Scarlett Johansson GhostInTheMachine

The Ghost In The Shell live-action remake recently released a series of teasers to start generating buzz for its 2017 release, but it’s left us with a lot more questions than answers.  

These ten-second clips don’t give us much to work with. As someone who is a big fan of the original animated film, I kept asking myself “what am I supposed to be looking at here?” and honestly, I still have no idea. These teasers are supposed to offer us a sneak peek inside the movie’s dark, sleek world but there’s no real plot reveals or build-up generated by these slow-moving, mostly silent shots. Visual analysis aside, this new series of trailers has also given us our very first look at Scarlett Johansson as the film’s heroine. 

Johansson’s controversial casting in the lead role brought a lot of scrutiny from the Asian American community and fans of the original franchise alike. This film became another act of whitewashing Asian narratives and an erasure of Japan's cultural history. Let’s break this down with a series of insightful tweets from comic writer Jon Tsuei:






The original manga and the animated movie are a powerful meditation on the body and consciousness in Japan's postmodern world. While, yes, this theme of technology and humanity has been the subject of science fiction movies for years, Ghost In The Shell is a very important film in the greater context of Japan’s postwar history. The whole story takes place Japan, for Christ’s sake, and the characters all had Japanese names — Scarlett’s "Major" was originally called Motoko Kusanagi until directors made the change.  

Steve Paul, the film’s (white) producer, spoke to Buzzfeed as criticism over movie grew. Paul, of course, defended his casting choices, claiming that the film’s setting is an “international world.” Why, then, are almost all of the principal characters white? Characters of color (including GURLSTALK founder Adowa Aboah) seem like an afterthought, and in the first teaser, featuring a geisha, Japanese aesthetics appear to be exploited for style while cultural importance is lost.

While people like Tsuei continue to argue that this film needs to exist in a Japanese context, Paul did not share that view. “I don’t think it was just a Japanese story. Ghost in the Shell was a very international story, and it wasn’t just focused on Japanese; it was supposed to be an entire world.” 

Yes, in the U.S. and all over the world there has been revolutionary technological growth and development and new questions are being raised about the use of technology in our daily lives. However, Paul's "international" assumption is wrong and he needs to re-visit the context in which the original manga was created.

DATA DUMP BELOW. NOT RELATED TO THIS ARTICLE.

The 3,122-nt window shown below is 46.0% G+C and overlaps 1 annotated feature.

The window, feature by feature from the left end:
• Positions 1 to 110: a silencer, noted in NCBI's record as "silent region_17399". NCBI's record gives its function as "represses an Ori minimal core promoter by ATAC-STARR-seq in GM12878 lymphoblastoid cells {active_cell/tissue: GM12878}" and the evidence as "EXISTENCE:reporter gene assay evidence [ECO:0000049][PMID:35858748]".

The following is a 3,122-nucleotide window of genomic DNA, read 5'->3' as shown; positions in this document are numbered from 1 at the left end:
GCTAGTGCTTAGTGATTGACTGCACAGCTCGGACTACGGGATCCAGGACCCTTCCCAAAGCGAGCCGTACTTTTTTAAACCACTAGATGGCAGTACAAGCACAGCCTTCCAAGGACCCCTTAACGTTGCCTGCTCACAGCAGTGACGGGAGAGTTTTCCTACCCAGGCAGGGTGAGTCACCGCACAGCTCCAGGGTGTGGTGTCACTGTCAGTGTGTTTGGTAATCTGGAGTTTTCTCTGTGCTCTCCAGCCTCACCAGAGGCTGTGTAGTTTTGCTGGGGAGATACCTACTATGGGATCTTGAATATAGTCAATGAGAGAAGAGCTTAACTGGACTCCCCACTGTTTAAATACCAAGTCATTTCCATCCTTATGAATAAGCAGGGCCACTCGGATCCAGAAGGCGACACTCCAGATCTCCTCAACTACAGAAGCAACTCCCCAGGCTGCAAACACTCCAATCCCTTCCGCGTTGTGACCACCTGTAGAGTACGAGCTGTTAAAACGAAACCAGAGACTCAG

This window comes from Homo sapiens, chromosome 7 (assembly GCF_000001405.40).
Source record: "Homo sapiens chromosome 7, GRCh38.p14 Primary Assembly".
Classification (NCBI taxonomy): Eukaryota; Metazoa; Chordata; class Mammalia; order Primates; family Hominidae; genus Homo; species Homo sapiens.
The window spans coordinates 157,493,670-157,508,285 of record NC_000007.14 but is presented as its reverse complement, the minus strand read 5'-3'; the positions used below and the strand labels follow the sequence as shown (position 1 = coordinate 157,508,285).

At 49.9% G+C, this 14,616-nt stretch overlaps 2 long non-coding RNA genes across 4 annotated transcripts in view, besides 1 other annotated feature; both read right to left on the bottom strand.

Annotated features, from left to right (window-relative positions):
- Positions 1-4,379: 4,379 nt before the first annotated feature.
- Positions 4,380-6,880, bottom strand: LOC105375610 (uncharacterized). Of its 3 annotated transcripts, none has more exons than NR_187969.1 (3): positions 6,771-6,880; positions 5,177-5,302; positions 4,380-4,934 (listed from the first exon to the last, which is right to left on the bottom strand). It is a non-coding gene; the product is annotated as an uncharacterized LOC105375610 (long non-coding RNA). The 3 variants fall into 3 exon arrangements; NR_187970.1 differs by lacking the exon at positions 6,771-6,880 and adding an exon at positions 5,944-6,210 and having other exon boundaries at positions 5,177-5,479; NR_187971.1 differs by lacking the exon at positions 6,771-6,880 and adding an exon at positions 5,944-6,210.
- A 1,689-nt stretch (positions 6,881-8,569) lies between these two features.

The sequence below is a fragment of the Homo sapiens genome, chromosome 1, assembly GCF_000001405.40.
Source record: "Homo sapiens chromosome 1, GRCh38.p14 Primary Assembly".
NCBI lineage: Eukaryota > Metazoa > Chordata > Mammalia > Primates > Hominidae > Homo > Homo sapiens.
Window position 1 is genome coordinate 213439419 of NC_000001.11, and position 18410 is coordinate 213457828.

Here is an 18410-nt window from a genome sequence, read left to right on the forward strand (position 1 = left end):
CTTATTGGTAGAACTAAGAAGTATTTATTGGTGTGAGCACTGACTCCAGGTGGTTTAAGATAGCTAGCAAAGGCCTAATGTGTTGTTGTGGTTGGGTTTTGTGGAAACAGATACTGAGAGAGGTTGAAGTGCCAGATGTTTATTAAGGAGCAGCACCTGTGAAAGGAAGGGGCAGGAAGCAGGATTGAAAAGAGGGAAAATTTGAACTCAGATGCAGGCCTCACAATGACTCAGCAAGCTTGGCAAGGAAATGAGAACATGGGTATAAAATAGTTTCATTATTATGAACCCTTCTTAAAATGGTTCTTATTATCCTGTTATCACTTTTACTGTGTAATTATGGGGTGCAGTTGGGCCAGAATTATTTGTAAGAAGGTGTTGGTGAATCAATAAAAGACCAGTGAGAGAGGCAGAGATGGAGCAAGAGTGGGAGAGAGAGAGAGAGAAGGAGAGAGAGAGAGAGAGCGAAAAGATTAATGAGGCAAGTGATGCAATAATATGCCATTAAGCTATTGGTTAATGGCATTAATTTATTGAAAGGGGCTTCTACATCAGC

It’s one thing if this movie was completely reshaped to fit into American culture, was set in America, and characters had American names, but this is not the case. While Scarlett’s character name may have altered, the other characters retain their original names whether they are actually Japanese or not. America has had its own unique relationship to globalization and the tech boom, so why did the movie’s creators feel the need to rip-off parts of Japan’s history under the very questionable veil of “international"?

Although Asian Americans account for five percent of the US population, Asian Americans make up only 2% of people and characters shown on television. In the movie world, Asian actors rarely receive mainstream visibility — when they do they usually play villains or stereotypes. If the producers of this film really wanted to make a respectful re-boot of this franchise, they would’ve cast these roles accordingly. But they didn’t. They chose profit over representation, as Hollywood has continued to do time and time again. 

Scarlett Johansson, just by name recognition alone, will bring in millions for this film. Don’t get me wrong, I’ve got nothing against ScarJo, but this is not the right role for her. Paramount went as far as try to make her appear more Asian (yellow-face with no success) rather than simply hire a Japanese actress to fill the role.

So yeah, these new teasers are out, but we’re not exactly hanging onto our seats in anticipation for the film’s release next year. Sure the visuals are kinda of cool but a couple of glitchy teasers shouldn't sweep all of this whitewashing Japanese cultural erasure under the rug. When will Hollywood finally get it right? 

Photos via Giphy

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